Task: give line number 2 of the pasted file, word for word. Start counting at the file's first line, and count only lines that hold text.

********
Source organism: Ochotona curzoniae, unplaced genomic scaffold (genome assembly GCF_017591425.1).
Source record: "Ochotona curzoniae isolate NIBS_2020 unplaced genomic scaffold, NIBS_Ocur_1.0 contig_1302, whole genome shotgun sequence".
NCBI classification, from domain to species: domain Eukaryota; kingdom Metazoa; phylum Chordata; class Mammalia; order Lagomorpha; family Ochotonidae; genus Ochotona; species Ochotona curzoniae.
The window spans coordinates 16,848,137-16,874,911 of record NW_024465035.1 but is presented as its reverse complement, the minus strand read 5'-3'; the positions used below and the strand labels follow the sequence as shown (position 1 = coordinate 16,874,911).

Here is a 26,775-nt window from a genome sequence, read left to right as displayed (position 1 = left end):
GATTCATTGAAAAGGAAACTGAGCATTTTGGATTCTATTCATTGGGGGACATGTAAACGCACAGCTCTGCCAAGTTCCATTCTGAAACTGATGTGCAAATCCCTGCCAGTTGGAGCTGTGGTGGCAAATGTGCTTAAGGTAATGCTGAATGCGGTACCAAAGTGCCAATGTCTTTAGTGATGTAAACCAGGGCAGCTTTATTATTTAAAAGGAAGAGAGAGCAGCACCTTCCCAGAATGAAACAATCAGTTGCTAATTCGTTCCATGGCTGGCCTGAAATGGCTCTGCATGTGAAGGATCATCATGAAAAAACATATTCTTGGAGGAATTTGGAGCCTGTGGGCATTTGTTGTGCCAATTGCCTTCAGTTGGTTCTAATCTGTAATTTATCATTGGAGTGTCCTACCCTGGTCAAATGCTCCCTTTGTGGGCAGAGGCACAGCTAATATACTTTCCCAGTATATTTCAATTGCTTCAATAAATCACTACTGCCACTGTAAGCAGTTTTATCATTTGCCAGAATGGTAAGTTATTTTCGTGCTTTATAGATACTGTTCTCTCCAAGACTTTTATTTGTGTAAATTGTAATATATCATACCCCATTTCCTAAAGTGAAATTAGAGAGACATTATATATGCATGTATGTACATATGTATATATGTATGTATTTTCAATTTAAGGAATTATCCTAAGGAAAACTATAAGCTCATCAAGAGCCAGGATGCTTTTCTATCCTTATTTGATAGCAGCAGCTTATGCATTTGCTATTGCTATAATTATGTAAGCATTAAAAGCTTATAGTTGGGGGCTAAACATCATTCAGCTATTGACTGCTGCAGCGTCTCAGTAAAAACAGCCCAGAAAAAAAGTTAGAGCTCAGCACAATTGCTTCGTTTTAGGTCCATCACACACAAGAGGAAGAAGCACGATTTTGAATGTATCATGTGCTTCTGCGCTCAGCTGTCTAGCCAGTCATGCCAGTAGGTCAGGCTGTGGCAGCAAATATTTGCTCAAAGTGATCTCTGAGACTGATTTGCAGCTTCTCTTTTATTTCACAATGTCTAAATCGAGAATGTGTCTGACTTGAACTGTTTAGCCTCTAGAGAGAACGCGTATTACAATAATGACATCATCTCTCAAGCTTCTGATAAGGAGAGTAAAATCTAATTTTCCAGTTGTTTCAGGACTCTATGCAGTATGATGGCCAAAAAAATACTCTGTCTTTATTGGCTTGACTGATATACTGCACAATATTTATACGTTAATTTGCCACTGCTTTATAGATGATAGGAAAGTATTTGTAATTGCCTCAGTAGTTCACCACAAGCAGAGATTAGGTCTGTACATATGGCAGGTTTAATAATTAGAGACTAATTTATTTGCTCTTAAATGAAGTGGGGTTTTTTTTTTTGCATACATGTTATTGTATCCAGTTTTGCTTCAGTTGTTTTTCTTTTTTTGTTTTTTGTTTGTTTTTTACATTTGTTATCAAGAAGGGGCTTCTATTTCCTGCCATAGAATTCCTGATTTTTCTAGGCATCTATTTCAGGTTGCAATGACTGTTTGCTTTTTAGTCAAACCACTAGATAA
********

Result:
Source record: "Ochotona curzoniae isolate NIBS_2020 unplaced genomic scaffold, NIBS_Ocur_1.0 contig_1302, whole genome shotgun sequence".